Winter 2008 Romo

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C C o o m m m m u u n n i i q q u u é é Winter 2008 S S S T T T U U U D D D E E E N N N T T T C C o o l l l l e e g g e e o o f f C C o o m m m m u u n n i i c c a a t t i i o o n n s s http: //communications.fullerton.edu http: //communications.fullerton.edu http: //communications.fullerton.edu B RITTANY RITTANY K KUHN UHN graduated in 2005 with a double major in Journalism and American Studies. She decided to volunteer for the Peace Corps after graduating. This is an account of her experience with the Peace Corps. My palms were sweating as I tore open the much anticipated information packet sent from Peace Corps headquarters. It was all very official, the letterhead with my name on it, the prominent logo. As I quickly scanned the invitation for the name of the country where I would serve as a volunteer for two years, my eyes landed on the name of a country I did not recognize: Cape Verde. Chances are, if you live anywhere other than Boston, where a majority of Cape Verdeans live, you’ve never heard of it either. After all, the country’s creation myth claims that on the seventh day when God finished creating the world and wiped his hands clean, the crumbs that fell into the ocean became Cape Verde, otherwise known as the Forgotten Islands. The country I serve in is an elusive mix of everything. A blend of Portugal, Brazil, America and Africa, the archipelago consists of ten unique islands that offer everything from isolated windswept beaches, mountainous misty forests, giant salt flats and black volcanic lava flows. Each island has a different dialect of Kriolu, special traditional dishes, a unique cultural dance that defines that region. There are top-of-the-line luxury hotels a block from dusty ghettos. It is as much an assortment of drum beats and rural agricultural subsistence as it is ‘50 Cent’ beats and technological development. I am still getting used to seeing teenagers walk out of shacks who look dressed to perform in the latest hip-hop videos. Such is life in a country going through the growing pains of graduating from third world to developing status. My home is the volcanic island of Fogo, which means “fire.” I am an English teacher to seventh and eighth graders in a rural community that is located on the slope of the volcano’s crater. I bring in water from a well in buckets on top of my head. The electricity is unreliable. Mosquito nets are a must. When I was ten I decided I wanted to be a Peace Corps volunteer. It was a dream that always appeared visible just beyond the horizon. Now that I am 17 months into service, I can say it was the best decision I ever made. There are daily struggles: living without running water and electricity are challenges that do not compare to the cultural adjustments necessary to thriving in community development work. Yet, Peace Corps, above all, is about relationships. It is about finding yourself living in a place completely foreign to you, maybe even a place you didn’t even know existed, and watching in amazement as it becomes home. ESPRIT ESPRIT de de PEACE CORPS PEACE CORPS For more information on the Peace Corps, check out their website: peacecorps.gov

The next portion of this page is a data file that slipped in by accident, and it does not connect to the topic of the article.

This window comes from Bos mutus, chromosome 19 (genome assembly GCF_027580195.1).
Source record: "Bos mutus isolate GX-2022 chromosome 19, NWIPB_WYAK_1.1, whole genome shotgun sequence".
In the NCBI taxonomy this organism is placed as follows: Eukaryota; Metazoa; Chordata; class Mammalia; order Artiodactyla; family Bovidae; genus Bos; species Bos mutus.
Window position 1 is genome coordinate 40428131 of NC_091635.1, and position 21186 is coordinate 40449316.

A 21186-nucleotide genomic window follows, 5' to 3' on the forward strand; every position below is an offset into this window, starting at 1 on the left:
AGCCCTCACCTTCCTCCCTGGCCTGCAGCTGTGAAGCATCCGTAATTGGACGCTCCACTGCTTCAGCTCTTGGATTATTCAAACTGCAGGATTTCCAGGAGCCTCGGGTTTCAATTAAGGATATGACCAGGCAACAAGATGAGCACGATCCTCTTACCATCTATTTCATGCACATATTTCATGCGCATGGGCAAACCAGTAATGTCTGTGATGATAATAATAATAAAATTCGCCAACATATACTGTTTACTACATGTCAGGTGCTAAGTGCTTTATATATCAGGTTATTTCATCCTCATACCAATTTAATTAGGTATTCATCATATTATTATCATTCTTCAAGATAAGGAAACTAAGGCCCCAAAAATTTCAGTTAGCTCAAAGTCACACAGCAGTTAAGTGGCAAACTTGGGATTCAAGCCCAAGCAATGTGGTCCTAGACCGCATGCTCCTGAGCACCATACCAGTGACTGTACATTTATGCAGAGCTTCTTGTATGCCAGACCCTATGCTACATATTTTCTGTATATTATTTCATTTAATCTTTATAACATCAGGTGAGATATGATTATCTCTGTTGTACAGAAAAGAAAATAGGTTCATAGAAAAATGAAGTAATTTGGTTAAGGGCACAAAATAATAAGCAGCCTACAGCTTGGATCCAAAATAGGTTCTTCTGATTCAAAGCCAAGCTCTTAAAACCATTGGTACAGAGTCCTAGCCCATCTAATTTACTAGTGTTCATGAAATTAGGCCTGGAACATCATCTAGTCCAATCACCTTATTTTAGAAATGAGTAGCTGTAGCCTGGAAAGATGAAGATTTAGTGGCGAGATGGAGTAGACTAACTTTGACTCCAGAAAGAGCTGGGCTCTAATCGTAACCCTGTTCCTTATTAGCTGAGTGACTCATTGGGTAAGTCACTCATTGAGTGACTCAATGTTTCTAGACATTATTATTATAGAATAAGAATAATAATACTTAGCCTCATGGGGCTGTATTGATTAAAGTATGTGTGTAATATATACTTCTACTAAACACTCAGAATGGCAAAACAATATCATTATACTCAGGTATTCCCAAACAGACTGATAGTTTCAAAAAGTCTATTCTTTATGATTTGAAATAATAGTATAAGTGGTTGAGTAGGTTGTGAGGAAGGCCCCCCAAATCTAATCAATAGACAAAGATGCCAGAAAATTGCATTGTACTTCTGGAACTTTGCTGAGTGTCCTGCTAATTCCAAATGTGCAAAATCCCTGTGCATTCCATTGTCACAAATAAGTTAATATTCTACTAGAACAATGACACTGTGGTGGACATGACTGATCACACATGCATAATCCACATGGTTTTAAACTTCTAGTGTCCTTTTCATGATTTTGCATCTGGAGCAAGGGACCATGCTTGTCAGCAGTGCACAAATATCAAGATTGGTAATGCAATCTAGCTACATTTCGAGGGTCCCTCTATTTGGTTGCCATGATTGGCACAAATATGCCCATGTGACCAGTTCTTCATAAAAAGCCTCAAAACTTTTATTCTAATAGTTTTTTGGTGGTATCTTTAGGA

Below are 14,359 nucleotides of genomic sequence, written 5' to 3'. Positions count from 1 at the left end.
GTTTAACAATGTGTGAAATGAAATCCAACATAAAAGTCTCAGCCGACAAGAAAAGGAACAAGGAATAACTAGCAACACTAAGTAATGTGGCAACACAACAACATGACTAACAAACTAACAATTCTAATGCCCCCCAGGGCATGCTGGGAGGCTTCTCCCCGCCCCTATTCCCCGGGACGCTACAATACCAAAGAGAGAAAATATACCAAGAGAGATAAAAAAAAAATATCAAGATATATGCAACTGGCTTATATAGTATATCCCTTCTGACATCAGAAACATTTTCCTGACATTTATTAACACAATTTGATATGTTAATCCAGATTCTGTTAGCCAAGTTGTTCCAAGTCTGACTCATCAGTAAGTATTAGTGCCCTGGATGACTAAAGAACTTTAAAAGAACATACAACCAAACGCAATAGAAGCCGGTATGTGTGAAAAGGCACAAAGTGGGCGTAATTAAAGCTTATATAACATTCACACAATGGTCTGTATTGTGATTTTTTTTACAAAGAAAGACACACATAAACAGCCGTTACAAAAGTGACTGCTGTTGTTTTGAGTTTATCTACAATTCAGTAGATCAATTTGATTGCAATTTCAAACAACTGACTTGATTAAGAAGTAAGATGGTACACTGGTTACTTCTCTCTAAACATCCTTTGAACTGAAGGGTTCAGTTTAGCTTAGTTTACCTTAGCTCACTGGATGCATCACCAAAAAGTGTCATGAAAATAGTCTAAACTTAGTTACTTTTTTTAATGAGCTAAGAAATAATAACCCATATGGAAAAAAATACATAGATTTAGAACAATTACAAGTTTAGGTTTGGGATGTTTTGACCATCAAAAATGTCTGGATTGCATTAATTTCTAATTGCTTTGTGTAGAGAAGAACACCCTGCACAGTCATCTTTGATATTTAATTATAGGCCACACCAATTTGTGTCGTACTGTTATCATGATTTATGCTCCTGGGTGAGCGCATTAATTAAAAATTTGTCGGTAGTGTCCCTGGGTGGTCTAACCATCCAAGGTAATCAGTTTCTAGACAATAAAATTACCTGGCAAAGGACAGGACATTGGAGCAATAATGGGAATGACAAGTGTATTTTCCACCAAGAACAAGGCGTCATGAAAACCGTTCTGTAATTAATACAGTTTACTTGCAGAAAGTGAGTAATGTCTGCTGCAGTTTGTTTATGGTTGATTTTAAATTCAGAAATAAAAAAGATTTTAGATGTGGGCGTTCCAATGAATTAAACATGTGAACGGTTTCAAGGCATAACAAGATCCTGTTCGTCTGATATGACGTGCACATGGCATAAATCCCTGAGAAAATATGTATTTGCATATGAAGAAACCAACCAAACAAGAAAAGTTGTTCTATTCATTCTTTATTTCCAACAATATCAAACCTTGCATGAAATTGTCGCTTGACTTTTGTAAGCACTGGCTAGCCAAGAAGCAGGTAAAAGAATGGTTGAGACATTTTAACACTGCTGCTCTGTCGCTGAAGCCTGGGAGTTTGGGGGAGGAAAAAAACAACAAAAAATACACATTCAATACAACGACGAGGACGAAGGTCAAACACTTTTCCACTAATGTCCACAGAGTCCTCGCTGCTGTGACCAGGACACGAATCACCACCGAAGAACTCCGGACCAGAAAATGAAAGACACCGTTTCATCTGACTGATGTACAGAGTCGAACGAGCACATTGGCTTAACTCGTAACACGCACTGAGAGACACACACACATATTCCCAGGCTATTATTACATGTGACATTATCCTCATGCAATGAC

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Page 1: Winter 2008 Romo

CCoommmmuunniiqquuéé Winter 2008 SSSTTTUUUDDDEEENNNTTT

CCoolllleeggee ooff CCoommmmuunniiccaattiioonnss http: //communications.fullerton.eduhttp: //communications.fullerton.eduhttp: //communications.fullerton.edu

BBRITTANYRITTANY K KUHNUHN graduated in 2005 with a double major in Journalism and American Studies. She decided to volunteer for the Peace Corps after graduating. This is an account of her experience with the Peace Corps.

My palms were sweating as I tore open the much anticipated information packet sent from Peace Corps headquarters. It was all very official, the letterhead with my name on it, the prominent logo.

As I quickly scanned the invitation for the name of the country where I would serve as a volunteer for two years, my eyes landed on the name of a country I did not recognize: Cape Verde. Chances are, if you live anywhere other than Boston, where a majority of Cape Verdeans live, you’ve never heard of it either. After all, the country’s creation myth claims that on the seventh day when God finished creating the world and wiped his hands clean, the crumbs that fell into the ocean became Cape Verde, otherwise known as the Forgotten Islands.